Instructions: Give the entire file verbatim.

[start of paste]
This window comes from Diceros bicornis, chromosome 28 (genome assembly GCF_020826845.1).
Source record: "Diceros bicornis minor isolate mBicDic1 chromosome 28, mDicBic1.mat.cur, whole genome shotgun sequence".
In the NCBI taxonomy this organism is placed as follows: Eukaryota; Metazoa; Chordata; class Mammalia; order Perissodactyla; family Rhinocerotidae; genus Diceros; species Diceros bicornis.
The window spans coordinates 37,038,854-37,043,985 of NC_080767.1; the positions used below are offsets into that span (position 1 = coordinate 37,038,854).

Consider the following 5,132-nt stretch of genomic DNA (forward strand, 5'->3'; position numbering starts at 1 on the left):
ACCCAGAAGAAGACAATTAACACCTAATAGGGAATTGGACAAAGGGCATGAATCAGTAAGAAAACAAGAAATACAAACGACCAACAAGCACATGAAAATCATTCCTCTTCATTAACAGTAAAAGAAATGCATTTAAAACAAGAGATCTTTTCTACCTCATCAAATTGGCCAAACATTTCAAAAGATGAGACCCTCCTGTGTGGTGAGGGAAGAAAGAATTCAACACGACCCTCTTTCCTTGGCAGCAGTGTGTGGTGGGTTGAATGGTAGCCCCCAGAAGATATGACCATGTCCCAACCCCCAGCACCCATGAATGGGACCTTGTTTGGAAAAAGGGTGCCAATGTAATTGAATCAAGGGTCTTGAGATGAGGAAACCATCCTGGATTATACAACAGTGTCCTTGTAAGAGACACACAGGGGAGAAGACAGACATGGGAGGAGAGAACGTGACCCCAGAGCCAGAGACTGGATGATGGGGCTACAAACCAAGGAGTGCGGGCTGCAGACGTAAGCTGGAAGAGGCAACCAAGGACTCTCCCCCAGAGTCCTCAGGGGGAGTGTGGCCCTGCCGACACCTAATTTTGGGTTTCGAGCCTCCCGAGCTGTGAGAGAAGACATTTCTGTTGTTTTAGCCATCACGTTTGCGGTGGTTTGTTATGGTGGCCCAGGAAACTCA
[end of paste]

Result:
This window comes from Diceros bicornis, chromosome 28 (genome assembly GCF_020826845.1).
Source record: "Diceros bicornis minor isolate mBicDic1 chromosome 28, mDicBic1.mat.cur, whole genome shotgun sequence".
In the NCBI taxonomy this organism is placed as follows: Eukaryota; Metazoa; Chordata; class Mammalia; order Perissodactyla; family Rhinocerotidae; genus Diceros; species Diceros bicornis.
The window spans coordinates 37,038,854-37,043,985 of NC_080767.1; the positions used below are offsets into that span (position 1 = coordinate 37,038,854).

Consider the following 5,132-nt stretch of genomic DNA (forward strand, 5'->3'; position numbering starts at 1 on the left):
ACCCAGAAGAAGACAATTAACACCTAATAGGGAATTGGACAAAGGGCATGAATCAGTAAGAAAACAAGAAATACAAACGACCAACAAGCACATGAAAATCATTCCTCTTCATTAACAGTAAAAGAAATGCATTTAAAACAAGAGATCTTTTCTACCTCATCAAATTGGCCAAACATTTCAAAAGATGAGACCCTCCTGTGTGGTGAGGGAAGAAAGAATTCAACACGACCCTCTTTCCTTGGCAGCAGTGTGTGGTGGGTTGAATGGTAGCCCCCAGAAGATATGACCATGTCCCAACCCCCAGCACCCATGAATGGGACCTTGTTTGGAAAAAGGGTGCCAATGTAATTGAATCAAGGGTCTTGAGATGAGGAAACCATCCTGGATTATACAACAGTGTCCTTGTAAGAGACACACAGGGGAGAAGACAGACATGGGAGGAGAGAACGTGACCCCAGAGCCAGAGACTGGATGATGGGGCTACAAACCAAGGAGTGCGGGCTGCAGACGTAAGCTGGAAGAGGCAACCAAGGACTCTCCCCCAGAGTCCTCAGGGGGAGTGTGGCCCTGCCGACACCTAATTTTGGGTTTCGAGCCTCCCGAGCTGTGAGAGAAGACATTTCTGTTGTTTTAGCCATCACGTTTGCGGTGGTTTGTTATGGTGGCCCAGGAAACTCA